Ed Smart talks about his decision to come out as gay
(Rick Egan | Tribune file photo) Ed Smart, father of Elizabeth Smart, talks to the media on Tuesday, June 12, 2018, in Salt Lake City. Ed Smart said Thursday, Aug. 15, 2019, that he is a gay man and he intends to openly live his life as such, including divorcing from his wife, Lois.
Ed Smart, father of kidnapping survivor Elizabeth Smart, came out as gay in a letter to family and friends
that quickly went public Thursday.
In that letter, which he initially intended for only family and friends, he discussed his separation from his wife, Lois, and said he didn’t feel like he had a place in The Church of Jesus Christ of Latter-day Saints anymore. On Friday, this nationally recognized child safety advocate spoke with The Salt Lake Tribune about his decision to now live openly as a gay man, how his coming out was portrayed in the media and how it spread and the reaction he has received.
Here are snippets of that conversation:
“I mean, I knew that it would probably come out at some point, just because people can’t leave things alone. I did anticipate that it would happen at some time, but my intention in writing it was to try to let my friends and family know, you know my extended family ... know where things were. So, you know, I was really concerned about how the rumor mill starts," the 64-year-old said.
Smart added that he already had heard gossip about his marital status (Lois filed for divorce July 5), and he wanted to set the record straight. He was, however, discouraged by the way the story was initially framed in The Tribune and elsewhere that he made a public post on social media and then pulled it back.
“It makes it sounds like, you know, I posted on Facebook to make this statement and so forth, which, you know, I thought it would eventually come out but [making a public post], that was not my intention.”
But, he said, he didn’t feel pressured to come out, and he doesn’t feel that he was inappropriately outed by the media.
“I mean, it is what it is. And I knew that at some point in time, that would come out. I didn’t know when it would come out, and so I would rather have it come out the way that it did versus having some rumors going around, and you know the crazy way things can get twisted.”
“I think that in April I started feeling like I needed to prepare something, because during Elizabeth’s ordeal, there were things said, and it wasn’t what I wanted to say, and I was not going to allow that to happen again."
(During coverage of his daughter’s 2002 abduction, two Tribune reporters sold information, some of it fabricated, to the National Enquirer, which published a story that made accusations about the Smart family, including about Ed Smart’s sexual orientation. The Enquirer later retracted the story. The two reporters were fired, and The Tribune editor at the time was replaced.)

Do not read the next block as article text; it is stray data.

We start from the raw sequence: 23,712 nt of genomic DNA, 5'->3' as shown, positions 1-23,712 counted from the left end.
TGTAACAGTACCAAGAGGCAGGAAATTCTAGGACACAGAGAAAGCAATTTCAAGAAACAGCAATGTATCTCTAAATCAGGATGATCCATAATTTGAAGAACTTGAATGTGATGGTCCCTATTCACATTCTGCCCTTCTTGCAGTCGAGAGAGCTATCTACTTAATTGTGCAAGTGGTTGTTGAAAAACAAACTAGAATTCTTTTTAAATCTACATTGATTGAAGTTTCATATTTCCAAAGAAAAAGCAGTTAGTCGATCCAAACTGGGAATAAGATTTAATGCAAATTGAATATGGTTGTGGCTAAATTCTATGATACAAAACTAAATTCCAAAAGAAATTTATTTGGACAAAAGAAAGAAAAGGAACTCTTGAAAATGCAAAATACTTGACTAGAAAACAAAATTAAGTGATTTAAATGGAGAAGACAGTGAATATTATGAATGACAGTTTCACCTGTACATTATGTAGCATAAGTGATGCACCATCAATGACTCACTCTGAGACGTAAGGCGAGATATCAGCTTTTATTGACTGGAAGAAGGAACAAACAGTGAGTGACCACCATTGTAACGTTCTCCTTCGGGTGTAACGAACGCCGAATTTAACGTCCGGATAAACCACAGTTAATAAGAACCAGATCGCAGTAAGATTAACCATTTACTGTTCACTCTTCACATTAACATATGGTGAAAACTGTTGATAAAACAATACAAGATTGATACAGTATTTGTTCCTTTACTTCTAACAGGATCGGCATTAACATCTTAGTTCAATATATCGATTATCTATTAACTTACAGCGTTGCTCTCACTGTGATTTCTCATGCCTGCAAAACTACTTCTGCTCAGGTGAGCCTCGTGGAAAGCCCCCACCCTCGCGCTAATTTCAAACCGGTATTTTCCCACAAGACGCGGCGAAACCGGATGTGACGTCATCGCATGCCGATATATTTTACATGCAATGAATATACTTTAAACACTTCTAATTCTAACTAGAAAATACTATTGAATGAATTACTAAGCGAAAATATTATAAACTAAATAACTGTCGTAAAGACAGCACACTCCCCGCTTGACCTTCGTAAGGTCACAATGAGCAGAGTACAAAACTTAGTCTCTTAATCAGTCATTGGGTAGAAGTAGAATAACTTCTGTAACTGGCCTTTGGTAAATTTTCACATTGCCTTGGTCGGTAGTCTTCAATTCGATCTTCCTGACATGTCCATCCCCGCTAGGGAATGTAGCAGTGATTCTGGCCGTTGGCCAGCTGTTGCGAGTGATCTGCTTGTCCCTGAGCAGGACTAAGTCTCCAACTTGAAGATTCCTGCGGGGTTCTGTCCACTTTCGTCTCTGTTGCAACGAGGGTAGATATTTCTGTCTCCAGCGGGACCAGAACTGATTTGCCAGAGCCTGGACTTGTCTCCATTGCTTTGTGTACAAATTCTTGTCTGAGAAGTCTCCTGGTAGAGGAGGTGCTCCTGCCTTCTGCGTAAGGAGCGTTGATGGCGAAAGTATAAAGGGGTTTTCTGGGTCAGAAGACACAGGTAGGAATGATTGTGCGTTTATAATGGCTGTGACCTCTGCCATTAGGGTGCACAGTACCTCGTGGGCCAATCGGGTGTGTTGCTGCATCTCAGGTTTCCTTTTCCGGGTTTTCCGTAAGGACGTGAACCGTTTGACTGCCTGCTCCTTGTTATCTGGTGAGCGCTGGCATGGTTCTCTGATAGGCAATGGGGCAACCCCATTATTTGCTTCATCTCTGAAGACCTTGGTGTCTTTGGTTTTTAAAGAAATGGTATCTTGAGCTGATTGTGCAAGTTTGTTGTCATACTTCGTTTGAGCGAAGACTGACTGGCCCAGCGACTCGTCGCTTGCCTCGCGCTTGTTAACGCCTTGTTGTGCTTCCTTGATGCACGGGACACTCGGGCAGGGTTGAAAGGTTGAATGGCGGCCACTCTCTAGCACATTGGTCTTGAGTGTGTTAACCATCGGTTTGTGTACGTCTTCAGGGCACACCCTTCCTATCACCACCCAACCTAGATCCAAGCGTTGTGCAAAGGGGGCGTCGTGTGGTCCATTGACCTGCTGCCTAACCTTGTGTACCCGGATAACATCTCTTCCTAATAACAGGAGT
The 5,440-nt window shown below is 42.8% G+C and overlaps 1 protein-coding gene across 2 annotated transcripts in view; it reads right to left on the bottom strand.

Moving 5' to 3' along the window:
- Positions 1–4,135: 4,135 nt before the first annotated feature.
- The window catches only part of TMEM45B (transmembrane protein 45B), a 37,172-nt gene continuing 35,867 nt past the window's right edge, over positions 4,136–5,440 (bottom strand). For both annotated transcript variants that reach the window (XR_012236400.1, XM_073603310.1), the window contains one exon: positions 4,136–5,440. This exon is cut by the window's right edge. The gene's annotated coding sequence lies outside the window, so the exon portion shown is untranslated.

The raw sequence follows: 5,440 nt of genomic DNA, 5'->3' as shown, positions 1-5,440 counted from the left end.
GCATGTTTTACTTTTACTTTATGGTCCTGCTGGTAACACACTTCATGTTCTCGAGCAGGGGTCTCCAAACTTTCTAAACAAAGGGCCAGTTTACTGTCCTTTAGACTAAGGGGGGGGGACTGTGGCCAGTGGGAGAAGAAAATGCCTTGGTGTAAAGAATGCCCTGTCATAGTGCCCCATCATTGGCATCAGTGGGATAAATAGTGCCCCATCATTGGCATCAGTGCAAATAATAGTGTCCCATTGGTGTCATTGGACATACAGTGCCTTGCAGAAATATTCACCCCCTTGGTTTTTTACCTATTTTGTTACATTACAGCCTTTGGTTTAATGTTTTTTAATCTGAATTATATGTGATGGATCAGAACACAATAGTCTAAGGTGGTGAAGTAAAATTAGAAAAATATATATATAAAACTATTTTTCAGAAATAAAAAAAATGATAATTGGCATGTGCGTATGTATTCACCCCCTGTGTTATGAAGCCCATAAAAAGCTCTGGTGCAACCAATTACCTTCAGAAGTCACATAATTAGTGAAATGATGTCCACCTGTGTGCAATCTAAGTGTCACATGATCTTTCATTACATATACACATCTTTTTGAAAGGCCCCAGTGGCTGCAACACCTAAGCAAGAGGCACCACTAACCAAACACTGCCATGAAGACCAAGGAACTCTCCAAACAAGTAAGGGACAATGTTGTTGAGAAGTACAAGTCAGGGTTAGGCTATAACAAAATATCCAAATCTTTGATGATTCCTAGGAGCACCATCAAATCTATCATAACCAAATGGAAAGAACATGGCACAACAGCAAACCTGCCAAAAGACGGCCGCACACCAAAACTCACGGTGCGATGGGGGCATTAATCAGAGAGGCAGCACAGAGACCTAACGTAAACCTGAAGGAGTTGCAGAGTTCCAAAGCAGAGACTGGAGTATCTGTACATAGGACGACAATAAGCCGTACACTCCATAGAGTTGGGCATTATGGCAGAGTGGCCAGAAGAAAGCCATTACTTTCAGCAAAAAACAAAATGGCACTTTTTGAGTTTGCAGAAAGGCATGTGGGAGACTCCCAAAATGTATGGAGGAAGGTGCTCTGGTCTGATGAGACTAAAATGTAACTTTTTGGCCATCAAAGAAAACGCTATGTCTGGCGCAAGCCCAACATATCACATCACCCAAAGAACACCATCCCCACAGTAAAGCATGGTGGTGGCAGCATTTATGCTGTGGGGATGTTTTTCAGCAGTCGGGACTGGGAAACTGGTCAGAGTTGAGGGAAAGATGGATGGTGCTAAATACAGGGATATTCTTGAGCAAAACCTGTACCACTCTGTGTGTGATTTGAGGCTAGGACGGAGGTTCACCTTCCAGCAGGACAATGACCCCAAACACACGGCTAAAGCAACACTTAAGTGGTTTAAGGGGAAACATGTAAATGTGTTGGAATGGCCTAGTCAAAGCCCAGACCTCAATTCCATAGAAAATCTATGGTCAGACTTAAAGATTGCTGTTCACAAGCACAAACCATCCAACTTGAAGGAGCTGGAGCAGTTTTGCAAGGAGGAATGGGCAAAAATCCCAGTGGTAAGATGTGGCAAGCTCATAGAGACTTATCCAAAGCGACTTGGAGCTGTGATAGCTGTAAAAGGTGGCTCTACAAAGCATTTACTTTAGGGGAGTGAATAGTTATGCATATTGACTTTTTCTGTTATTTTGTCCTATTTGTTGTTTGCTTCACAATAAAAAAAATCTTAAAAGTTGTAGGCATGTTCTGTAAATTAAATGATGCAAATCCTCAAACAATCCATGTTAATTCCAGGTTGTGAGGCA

“I had a very hard time coming to that point (of coming out). Two years ago, I was kind of coming to the realization that I wasn’t broken, that I was basically gay. And so I kept on trying to find a way of reconciling myself, and I have tried so hard. I never want to look back with regret. So I made what I feel is a very big effort to try to make sure that I won’t look back and feel like I’ve made the biggest mistake of my life.”
But, he said, it’s more than about himself. He wants others to know it’s OK to be gay.
“People say ‘well you’ve chosen it’ or ‘circumstances put you in that position,’ and I absolutely do not believe that at all. I believe that I was born that way, and that that never changed in my life. ... You know, growing up, being gay was the worst thing you could possibly have been, and I mean it’s not like what it is today,” he said.
“For those men out there that are struggling in the same position, I just know it’s so incredibly hard to come out. I was talking with someone a couple of months ago, who said to me, ‘Well, you know, Ed, the suicide rate for youth is high, but it doubles for men coming out like you,’ and I was really kind of taken aback by that, but I can certainly understand, because it’s totally disrupting what you’ve built your whole life around, and the debate about whether you should or shouldn’t, or, you know, I’ve learned that so many out there live their life, but they go out on the side, and that was something I absolutely could not do to Lois.”
On how it feels to be out
“It’s just a relief really. I no longer consider myself broken,” he said. “You know, (before coming out), I went and did basically my own reparative therapy trying to fix myself: What’s wrong with me? Why do I have these feelings? I went to the temple three or four times a week and studied and prayed and tried to fix myself.”
Where he stands on his belief in the LDS Church
Smart declined to comment more on his change in beliefs, which he referenced in his letter
; however, he did offer some insights on his religious philosophy as it relates to his sexuality:
“I never identified as being gay. I mean, I realized that I had an attraction to men, but I also truly believed in the church, that you were to marry and you were to have children and that was the whole purpose of this life, and, you know, I lived that, and I tried to my best that I could.”
He added that, as far as he knows, he remains a member of the church in good standing.
How Smart’s family and friends reacted to the news
“They’ve been very kind to me. I think it was very difficult to have this kind of come out of the blue. I don’t think any of them knew I was struggling with this, so it was something they were, if you want to call it, blindsided by. I totally get that. They’ve really been very wonderful.”